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How Can Introverts Fill the Leadership Gap?

7 Ways to Create Your Opportunity to Lead

The Leadership Gap is Calling You!

What is the leadership gap and why does it matter to you? Companies are looking at the required number and competencies of leaders they need now and into the future and they’re concerned. Seventy-seven percent of companies identified a leadership gap in 2019. The chasm relates to both quantity and quality. According to Forbes, only 14% of CEOs have the leadership talent they need to grow their businesses.

Let’s look at how this leadership gap can empower introverts and reshape your career.

Quantity: Shortfall of Leaders

Let’s first focus on the thinning pipeline of corporate leaders. Every day 10,000 Baby Boomers are retiring! Many of these are corporate leaders. Meanwhile, disgruntled Gen X staff that form the backbone of rising leadership are leaving for the more flexible gig economy and the more personable small business community. Finally, Gen Y/Millennials, the natural managerial successors over the next decade, are much less patient to wait for leadership positions. More than four out of five Millennials will stay in their jobs for three years or less. Meanwhile, many of the millions who left the workforce during the COVID pandemic have no intent to return to work and most especially a rigid work schedule with unwanted commutes.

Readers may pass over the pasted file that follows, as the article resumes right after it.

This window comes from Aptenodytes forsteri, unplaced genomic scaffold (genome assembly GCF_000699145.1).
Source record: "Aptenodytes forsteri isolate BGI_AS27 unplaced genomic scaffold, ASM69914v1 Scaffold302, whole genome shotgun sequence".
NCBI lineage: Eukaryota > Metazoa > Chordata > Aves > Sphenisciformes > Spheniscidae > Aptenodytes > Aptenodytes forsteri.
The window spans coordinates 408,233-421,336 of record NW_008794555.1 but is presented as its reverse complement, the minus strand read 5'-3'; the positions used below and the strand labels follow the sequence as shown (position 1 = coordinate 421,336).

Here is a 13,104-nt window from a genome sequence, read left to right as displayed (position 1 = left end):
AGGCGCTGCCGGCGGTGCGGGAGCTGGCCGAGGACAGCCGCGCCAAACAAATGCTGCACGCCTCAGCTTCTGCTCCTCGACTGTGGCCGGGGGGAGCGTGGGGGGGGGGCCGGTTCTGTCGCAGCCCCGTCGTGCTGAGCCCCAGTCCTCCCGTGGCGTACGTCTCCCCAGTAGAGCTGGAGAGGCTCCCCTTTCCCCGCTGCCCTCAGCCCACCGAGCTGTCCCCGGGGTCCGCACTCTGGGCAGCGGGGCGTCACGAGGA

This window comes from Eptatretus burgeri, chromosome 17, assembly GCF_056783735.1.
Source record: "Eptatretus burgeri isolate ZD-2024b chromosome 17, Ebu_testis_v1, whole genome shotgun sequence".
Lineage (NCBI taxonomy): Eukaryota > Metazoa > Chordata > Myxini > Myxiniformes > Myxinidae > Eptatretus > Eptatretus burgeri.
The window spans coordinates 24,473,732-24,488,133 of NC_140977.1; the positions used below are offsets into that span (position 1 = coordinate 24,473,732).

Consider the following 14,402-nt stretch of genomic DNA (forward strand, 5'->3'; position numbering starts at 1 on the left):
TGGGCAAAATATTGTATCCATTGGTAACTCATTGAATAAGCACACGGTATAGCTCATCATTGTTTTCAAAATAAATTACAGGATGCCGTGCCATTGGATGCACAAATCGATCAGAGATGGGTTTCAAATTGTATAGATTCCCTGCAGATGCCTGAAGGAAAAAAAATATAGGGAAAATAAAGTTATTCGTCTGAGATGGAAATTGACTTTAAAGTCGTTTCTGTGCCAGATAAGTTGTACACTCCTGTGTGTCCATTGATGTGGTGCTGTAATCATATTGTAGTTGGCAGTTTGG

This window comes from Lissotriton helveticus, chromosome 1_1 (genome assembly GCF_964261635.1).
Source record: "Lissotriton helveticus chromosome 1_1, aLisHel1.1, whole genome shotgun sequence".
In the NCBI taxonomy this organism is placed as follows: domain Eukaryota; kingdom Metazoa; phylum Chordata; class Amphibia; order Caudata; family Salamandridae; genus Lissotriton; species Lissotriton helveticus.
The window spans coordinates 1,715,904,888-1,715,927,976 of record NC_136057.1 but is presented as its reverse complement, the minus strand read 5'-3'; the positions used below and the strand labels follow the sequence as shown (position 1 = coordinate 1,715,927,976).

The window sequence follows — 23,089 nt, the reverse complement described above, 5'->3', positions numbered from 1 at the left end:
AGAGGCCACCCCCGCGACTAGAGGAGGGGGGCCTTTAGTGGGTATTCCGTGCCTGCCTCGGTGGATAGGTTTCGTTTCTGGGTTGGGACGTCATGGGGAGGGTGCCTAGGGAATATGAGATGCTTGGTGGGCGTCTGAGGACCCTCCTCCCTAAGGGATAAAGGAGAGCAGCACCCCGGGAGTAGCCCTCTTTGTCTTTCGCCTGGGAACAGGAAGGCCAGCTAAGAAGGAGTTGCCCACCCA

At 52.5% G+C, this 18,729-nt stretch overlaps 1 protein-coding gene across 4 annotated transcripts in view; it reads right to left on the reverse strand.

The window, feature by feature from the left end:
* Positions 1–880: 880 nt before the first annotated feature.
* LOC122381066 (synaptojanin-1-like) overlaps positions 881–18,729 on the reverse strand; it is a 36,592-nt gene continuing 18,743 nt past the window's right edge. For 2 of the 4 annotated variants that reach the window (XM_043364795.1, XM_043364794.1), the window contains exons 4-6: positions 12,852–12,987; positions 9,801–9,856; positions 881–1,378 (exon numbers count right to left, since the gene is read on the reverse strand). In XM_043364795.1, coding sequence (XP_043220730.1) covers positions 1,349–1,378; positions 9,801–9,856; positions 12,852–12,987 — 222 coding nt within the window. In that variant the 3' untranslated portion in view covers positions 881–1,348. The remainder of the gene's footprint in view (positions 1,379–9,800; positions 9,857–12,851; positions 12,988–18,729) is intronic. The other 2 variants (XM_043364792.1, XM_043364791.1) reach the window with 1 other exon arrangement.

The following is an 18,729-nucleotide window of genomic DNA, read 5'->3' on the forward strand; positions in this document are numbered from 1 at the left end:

These employees are not tied to companies and the golden parachutes of pensions and retirement funds like veteran workers. All have good reason to look elsewhere. Loyalty has plummeted as corporate restructuring has increased the cycle of consolidations and layoffs. Thus, the corporate leadership gap grows.

Yet large companies continue to fuel the economy and employ over half of the US workforce according to the Census. Companies are recognizing the gap and challenges ahead, though they are admittedly late in addressing this changing dynamic.